2/04/22: The Tap Dance Kid
What: New York City Center Encores!'s concert staging of the 1980s musical based on the Louise Fitzhugh novel Nobody's Family is Going to Change, about a young boy who wants to be a tap dancer and his uncle who wants to be a choreographer on Broadway.
And? I knew going in that this show was going to sideline Emma (who gets the big hero moment in the novel source material) in favor of young Willie; what I didn't anticipate is that both kids would both be sidelined by Uncle Dipsey, who gets as much stage time and I-Want arc as Willie. It's probably rooted in not wanting to make the young child actor carry too much (or perhaps worried that an audience needed a sympathetic adult character to invest in), but anyway. I also knew going in that no one seems to be a fan of either Charles Blackwell's book or Lydia R. Diamond's adaptation of it (which seems like another misguided bowdlerization--they removed, for example, the fat rep we're supposed to get with Emma, and come on, her fatness isn't meant to be a figure of fun, and are we going to pretend that discrimination against fat Black bodies isn't demonstrably worse than fat white bodies?). And yeah, the script is pretty not-great, hampered further by how utterly inertly each book scene is played. I know the Encores! series has extremely limited rehearsal time, but woof. And the songs? They're pretty forgettable too. It's a damn shame because the novel is great. But. The tap dancing? That's extraordinary. That's why we're all here. And they deliver on that. Young Alexander Bello is terrific as Willie, even tapping furiously away during a costume mishap in the grand finale. Trevor Jackson as Dipsey is an amazingly gifted dancer (which is lucky, because he has zero stage presence when he's speaking or singing; but when he's dancing he comes alive). And though he's not there to dance, Joshua Henry as antagonistic father William teaches us all how to treat a song like a monologue, taking us on a full journey, and reminding us what truly great acting can be (but then, we already knew that from his performance of "Soliloquy" in Carousel).
|Trevor Jackson and Alexander Bello as Dipsey and Willie. |
Photo by Joan Marcus.
2/05/22: Black No More
What: The New Group presents a new musical based on a 1931 afro-futurism novella of the same name, about a new scientific invention to change the pigment of Black people to make them look white, and thus escape the stigma of racial discrimination. The first man to undergo the experiment, Max, then journeys from Harlem to Atlanta and marries into a family who leads the local chapter of the off-brand Klan in this exploration of the dangerous corrosive effects of cultural assimilation.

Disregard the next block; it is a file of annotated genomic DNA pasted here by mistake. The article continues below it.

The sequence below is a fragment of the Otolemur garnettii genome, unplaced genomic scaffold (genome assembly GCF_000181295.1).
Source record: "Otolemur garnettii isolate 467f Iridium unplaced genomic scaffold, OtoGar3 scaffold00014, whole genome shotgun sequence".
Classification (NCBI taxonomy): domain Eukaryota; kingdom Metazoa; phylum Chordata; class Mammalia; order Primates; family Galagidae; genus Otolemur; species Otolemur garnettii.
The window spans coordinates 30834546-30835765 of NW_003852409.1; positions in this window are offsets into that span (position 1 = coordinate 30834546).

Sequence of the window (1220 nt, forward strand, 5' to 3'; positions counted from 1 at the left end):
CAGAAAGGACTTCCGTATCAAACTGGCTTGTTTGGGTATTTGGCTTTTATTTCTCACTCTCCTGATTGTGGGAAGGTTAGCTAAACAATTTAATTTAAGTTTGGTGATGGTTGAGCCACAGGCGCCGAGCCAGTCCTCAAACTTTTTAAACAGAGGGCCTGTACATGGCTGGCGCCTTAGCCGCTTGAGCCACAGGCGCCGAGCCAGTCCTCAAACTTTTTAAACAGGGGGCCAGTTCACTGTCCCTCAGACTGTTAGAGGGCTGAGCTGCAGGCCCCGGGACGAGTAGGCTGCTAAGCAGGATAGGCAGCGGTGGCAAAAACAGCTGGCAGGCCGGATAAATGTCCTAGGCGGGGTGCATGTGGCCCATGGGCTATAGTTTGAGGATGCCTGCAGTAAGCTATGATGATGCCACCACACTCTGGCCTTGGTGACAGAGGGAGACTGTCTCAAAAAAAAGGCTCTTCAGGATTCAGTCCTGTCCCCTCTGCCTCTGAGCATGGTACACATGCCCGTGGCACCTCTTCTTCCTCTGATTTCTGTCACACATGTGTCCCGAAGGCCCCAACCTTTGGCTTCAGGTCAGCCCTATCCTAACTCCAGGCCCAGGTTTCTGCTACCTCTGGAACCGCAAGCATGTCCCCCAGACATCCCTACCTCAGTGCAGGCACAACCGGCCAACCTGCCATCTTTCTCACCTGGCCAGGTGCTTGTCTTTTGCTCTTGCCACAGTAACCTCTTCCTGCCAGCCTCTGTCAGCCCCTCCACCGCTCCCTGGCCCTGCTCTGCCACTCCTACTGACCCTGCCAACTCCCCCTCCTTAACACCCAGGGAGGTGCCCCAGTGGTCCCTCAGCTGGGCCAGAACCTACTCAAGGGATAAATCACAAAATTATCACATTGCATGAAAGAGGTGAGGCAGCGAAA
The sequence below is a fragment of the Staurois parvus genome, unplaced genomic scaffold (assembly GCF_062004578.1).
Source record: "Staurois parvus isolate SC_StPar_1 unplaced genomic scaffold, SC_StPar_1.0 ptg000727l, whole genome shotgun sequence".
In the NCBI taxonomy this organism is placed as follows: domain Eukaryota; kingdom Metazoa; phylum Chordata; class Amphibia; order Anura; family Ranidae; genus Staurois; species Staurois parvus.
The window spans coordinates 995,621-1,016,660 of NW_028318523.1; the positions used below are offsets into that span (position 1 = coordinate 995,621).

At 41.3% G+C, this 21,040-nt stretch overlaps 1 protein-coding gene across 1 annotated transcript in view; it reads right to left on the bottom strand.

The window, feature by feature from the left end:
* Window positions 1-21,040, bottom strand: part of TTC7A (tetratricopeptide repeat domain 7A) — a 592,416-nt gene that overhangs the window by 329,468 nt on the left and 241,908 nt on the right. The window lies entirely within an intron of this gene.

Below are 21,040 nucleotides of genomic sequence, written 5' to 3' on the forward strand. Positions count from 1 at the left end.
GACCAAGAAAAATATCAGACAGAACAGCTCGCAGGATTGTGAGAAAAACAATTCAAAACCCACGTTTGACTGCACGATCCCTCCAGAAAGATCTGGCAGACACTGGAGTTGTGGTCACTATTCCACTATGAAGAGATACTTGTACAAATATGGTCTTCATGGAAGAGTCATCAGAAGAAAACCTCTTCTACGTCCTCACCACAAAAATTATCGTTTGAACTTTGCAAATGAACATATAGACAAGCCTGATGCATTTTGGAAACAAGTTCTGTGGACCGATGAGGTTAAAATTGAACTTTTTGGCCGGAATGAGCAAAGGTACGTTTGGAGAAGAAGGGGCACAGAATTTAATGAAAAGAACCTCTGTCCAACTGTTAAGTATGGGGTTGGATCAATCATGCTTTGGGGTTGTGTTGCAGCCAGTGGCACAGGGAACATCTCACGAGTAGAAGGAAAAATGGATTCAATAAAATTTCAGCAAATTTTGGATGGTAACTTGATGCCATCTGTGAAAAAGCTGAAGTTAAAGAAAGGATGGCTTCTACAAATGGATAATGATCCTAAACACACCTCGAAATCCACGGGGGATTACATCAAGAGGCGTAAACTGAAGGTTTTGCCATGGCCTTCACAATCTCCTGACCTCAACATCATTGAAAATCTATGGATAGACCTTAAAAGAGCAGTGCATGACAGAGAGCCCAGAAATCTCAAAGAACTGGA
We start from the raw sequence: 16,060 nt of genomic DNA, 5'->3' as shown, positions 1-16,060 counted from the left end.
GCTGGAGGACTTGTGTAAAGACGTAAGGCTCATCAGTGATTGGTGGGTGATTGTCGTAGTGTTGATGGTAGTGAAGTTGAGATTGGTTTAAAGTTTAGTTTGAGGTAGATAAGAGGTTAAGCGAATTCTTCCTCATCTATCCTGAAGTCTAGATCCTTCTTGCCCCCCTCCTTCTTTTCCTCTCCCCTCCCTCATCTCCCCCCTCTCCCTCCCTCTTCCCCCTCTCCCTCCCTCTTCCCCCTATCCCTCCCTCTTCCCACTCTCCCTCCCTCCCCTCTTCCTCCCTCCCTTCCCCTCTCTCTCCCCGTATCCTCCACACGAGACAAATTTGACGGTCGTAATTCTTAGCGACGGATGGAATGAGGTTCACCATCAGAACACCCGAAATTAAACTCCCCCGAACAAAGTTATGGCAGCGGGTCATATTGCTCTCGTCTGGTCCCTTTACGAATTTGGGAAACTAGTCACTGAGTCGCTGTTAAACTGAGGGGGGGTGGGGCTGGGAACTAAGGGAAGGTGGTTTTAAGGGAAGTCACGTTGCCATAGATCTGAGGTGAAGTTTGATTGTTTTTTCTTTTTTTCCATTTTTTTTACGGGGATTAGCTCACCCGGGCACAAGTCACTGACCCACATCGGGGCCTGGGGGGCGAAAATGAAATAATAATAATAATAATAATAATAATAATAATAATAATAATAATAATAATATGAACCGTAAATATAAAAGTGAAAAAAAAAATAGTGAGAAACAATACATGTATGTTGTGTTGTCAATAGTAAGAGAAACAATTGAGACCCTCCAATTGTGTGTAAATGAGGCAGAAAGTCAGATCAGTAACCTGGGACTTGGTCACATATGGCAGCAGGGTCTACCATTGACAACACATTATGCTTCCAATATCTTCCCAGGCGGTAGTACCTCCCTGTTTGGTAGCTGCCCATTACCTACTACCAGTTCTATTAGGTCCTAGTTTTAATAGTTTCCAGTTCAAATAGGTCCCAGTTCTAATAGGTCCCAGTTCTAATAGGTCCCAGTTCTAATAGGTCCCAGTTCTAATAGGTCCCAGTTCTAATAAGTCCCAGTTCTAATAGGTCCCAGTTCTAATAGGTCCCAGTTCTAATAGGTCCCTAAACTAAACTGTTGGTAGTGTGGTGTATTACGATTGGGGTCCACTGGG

And? The show functions more as a parable than a story, its characters (though ably performed by the uniformly excellent cast) symbols without necessarily being fully three-dimensional individuals. To a degree, it works, but it cuts off some of the emotional journey at the knees, especially when characters who are established at the top and bottom of the show as important emotional anchors don't actually have much to do in the way of character or plot development over the course of the story itself (I'm thinking specifically of Ephraim Skyes's Agamemnon and Lillias White's Madame Sisseretta, both of whom are relegated to the sidelines for the meat of the show). That's something that could be fixed, with more rewrites, but they're not there yet. Where we are though is still someplace pretty interesting. The Roots's co-founder Tariq Trotter is lyricist, co-composer, and secondary lead as Dr. Crookman, the inventor of the Black No More device, and he's achieved a lot with the score of this show, a world where everyone speaks in meter with verbal dexterity. Brandon Victor Dixon, pretty much always the most interesting part of any show he's in, continues that trend as Max, a man caught between wanting the genteel life he's always been denied and having to cannibalize his soul to achieve it. As the show's conscience Buni, Tamika Lawrence is captivating in her staunch integrity and heartbreak. Bill T. Jones's choreo is, for the most part, excellent and surprising (and proving that we don't need no stinkin' turntable to have dynamic staging). Qween Jean's costume design and Nikiya Mathis's wig and hair design are beyond gorgeous, full of striking silhouettes and individual markers for the ensemble. Jeff Croiter's lighting design is eclectic, embracing both classical stage lighting and more contemporary lamps to throw us into a world we don't quite know but could.